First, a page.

5.  Objective assessment of drowsiness and reaction time during intermittent Ramadan fasting in young men: a case-crossover study 
Background
Ramadan fasting and its attendant lifestyle changes induce changes in the circadian rhythm and in associated physiological and metabolic functions. Previous studies that have assessed psychomotor performance during Ramadan fasting have reported conflicting results. Therefore, we designed this study to objectively assess the effects of intermittent fasting during and outside Ramadan (to control for lifestyle changes) on drowsiness, blink total duration and mean reaction time (MRT) test while controlling for potential confounders.
Methods
Eight healthy volunteers with a mean age of 25.3 ± 2.9 years and a mean body mass index (BMI) of 23.4 ± 3.2 kg/m2 reported to the sleep laboratory on four occasions for polysomnography (PSG) and drowsiness and psychomotor assessments as follows: 1) adaptation; 2) 4 weeks before Ramadan while performing the Islamic fasting for 1 week (baseline fasting) (BLF); 3) 1 week before Ramadan (non-fasting baseline) (BL); and 4) during the second week of Ramadan while fasting (Ramadan). OPTALERT™ was used to objectively assess daytime drowsiness using the Johns Drowsiness Scale (JDS), and blink total duration and a visual reaction time test were used to assess MRT.
Results
Rapid eye movement (REM) sleep percentage was significantly lower at BLF (17.7 ± 8.1%) and at Ramadan (18.6 ± 10.7%) compared with BL (25.6 ± 4.8%) (p < 0.05). There were no significant differences between JDS scores and blink total duration during the two test periods in BL, BLF and Ramadan. There were no significant changes in MRT during BL, BLF and Ramadan.
Conclusions
Under controlled conditions of fixed light/dark exposure, caloric intake, sleep/wake schedule and sleep quality, the Islamic intermittent fasting has no impact on drowsiness and vigilance as measured by the JDS, total blink duration and MRT.
doi:10.1186/1744-9081-9-32
PMCID: PMC3751553  PMID: 23937904
Ramadan; Fasting; REM sleep; Vigilance; Mean reaction time; Blink duration; Optalert; Johns Drowsiness Scale
6.  Sleep Disorders as a Cause of Motor Vehicle Collisions 
Studies have shown that a large proportion of traffic accidents around the world are related to inadequate or disordered sleep. Recent surveys have linked driver fatigue to 16% to 20% of serious highway accidents in the UK, Australia, and Brazil. Fatigue as a result of sleep disorders (especially obstructive sleep apnea), excessive workload and lack of physical and mental rest, have been shown to be major contributing factors in motor vehicle accidents. A number of behavioral, physiological, and psychometric tests are being used increasingly to evaluate the impact of fatigue on driver performance. These include the oculography, polysomnography, actigraphy, the maintenance of wakefulness test, and others. Various strategies have been proposed for preventing or reducing the impact of fatigue on motor vehicle accidents. These have included: Educational programs emphasizing the importance of restorative sleep and the need for drivers to recognize the presence of fatigue symptoms, and to determine when to stop to sleep; The use of exercise to increase alertness and to promote restorative sleep; The use of substances or drugs to promote sleep or alertness (i.e. caffeine, modafinil, melatonin and others), as well as specific sleep disorders treatment; The use of CPAP therapy for reducing excessive sleepiness among drivers who have been diagnosed with obstructive sleep apnea. The evidence cited in this review justifies the call for all efforts to be undertaken that may increase awareness of inadequate sleep as a cause of traffic accidents. It is strongly recommended that, for the purpose of promoting highway safety and saving lives, all disorders that cause excessive sleepiness should be investigated and monitored.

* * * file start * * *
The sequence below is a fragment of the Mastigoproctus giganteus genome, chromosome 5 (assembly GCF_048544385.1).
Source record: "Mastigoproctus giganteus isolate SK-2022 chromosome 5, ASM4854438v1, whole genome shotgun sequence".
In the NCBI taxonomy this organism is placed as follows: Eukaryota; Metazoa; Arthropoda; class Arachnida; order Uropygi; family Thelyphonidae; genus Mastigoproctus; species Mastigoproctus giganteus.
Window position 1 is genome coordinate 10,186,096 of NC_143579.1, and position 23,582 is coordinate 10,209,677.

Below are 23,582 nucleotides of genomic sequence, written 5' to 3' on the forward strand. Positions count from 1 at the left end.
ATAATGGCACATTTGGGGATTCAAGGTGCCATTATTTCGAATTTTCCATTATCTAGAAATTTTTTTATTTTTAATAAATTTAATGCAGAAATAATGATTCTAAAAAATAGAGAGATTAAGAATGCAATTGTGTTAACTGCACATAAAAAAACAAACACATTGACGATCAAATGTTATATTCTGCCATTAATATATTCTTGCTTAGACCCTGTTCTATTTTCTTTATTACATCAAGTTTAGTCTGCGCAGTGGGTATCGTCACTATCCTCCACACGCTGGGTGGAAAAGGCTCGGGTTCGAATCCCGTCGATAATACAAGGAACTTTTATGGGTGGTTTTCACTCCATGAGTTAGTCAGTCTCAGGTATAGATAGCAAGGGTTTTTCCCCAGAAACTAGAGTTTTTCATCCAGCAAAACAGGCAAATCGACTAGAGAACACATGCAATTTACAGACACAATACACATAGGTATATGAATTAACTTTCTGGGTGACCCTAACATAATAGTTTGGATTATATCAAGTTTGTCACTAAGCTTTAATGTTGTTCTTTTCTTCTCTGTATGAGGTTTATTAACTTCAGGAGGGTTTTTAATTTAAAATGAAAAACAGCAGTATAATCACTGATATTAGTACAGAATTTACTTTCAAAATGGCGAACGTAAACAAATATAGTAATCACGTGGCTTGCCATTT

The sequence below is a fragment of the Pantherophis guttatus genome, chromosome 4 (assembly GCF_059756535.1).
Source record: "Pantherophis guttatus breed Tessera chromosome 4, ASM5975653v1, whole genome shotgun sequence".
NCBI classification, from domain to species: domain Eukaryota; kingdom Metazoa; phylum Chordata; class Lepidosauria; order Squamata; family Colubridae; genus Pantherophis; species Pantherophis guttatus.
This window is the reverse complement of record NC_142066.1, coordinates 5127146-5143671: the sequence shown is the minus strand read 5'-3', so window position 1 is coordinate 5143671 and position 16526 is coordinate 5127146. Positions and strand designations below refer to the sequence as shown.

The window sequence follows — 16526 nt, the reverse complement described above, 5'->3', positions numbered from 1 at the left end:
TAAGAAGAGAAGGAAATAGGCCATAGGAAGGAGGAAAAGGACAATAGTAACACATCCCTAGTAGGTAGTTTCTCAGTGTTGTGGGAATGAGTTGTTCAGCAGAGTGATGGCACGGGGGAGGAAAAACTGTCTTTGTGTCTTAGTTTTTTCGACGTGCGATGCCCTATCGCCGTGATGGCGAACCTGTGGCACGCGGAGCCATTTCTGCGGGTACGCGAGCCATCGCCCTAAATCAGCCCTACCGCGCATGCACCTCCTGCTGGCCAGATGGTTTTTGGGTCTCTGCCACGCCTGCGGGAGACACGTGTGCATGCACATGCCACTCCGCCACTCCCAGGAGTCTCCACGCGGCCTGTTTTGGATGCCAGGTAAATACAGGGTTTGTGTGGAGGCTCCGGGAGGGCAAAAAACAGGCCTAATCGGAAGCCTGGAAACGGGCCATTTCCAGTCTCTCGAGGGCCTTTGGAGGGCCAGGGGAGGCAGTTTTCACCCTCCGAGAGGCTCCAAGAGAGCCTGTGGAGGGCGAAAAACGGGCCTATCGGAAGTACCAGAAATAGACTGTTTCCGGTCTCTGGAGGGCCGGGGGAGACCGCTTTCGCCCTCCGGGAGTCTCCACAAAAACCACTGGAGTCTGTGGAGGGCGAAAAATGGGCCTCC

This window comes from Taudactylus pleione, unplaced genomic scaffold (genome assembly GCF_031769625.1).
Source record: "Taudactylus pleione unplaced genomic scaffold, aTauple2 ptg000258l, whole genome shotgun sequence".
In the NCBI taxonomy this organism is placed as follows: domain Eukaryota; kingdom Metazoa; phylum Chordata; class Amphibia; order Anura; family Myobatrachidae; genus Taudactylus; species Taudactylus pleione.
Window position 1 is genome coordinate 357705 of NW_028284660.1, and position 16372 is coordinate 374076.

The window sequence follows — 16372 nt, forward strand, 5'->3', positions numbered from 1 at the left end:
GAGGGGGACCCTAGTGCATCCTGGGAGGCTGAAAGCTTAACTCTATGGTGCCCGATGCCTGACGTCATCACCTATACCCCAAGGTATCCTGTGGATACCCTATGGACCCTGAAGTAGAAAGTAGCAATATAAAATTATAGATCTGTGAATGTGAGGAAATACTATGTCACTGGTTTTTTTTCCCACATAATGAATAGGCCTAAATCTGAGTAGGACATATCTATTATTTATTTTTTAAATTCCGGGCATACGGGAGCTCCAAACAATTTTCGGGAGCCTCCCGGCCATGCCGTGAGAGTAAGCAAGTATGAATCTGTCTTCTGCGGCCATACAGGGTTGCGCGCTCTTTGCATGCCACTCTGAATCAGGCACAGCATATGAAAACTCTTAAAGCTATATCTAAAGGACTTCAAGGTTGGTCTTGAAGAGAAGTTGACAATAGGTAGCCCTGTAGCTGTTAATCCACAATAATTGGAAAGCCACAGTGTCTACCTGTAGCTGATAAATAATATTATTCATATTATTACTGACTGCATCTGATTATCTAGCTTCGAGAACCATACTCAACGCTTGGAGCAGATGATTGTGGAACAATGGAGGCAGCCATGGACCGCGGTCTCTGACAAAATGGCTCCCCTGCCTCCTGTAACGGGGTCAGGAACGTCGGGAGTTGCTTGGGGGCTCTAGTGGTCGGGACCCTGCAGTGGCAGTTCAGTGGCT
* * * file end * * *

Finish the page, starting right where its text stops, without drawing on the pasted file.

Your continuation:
PMCID: PMC3634162  PMID: 23626880
Alertness; fatigue; rest; sleep; traffic accident
7.  Sleep architecture of consolidated and split sleep due to the dawn (Fajr) prayer among Muslims and its impact on daytime sleepiness 
Annals of Thoracic Medicine  2012;7(1):36-41.
BACKGROUND:
Muslims are required to wake up early to pray (Fajr) at dawn (approximately one and one-half hours before sunrise). Some Muslims wake up to pray Fajr and then sleep until it is time to work (split sleep), whereas others sleep continuously (consolidated sleep) until work time and pray Fajr upon awakening.
AIM:
To objectively assess sleep architecture and daytime sleepiness in consolidated and split sleep due to the Fajr prayer.
SETTING AND DESIGN:
A cross-sectional, single-center observational study in eight healthy male subjects with a mean age of 32.0 ± 2.4 years.
METHODS:
The participants spent three nights in the Sleep Disorders Center (SDC) at King Khalid University Hospital, where they participated in the study, which included (1) a medical checkup and an adaptation night, (2) a consolidated sleep night, and (3) a split-sleep night. Polysomnography (PSG) was conducted in the SDC following the standard protocol. Participants went to bed at 11:30 PM and woke up at 7:00 AM in the consolidated sleep protocol. In the split-sleep protocol, participants went to bed at 11:30 PM, woke up at 3:30 AM for 45 minutes, went back to bed at 4:15 AM, and finally woke up at 7:45 AM. PSG was followed by a multiple sleep latency test to assess the daytime sleepiness of the participants.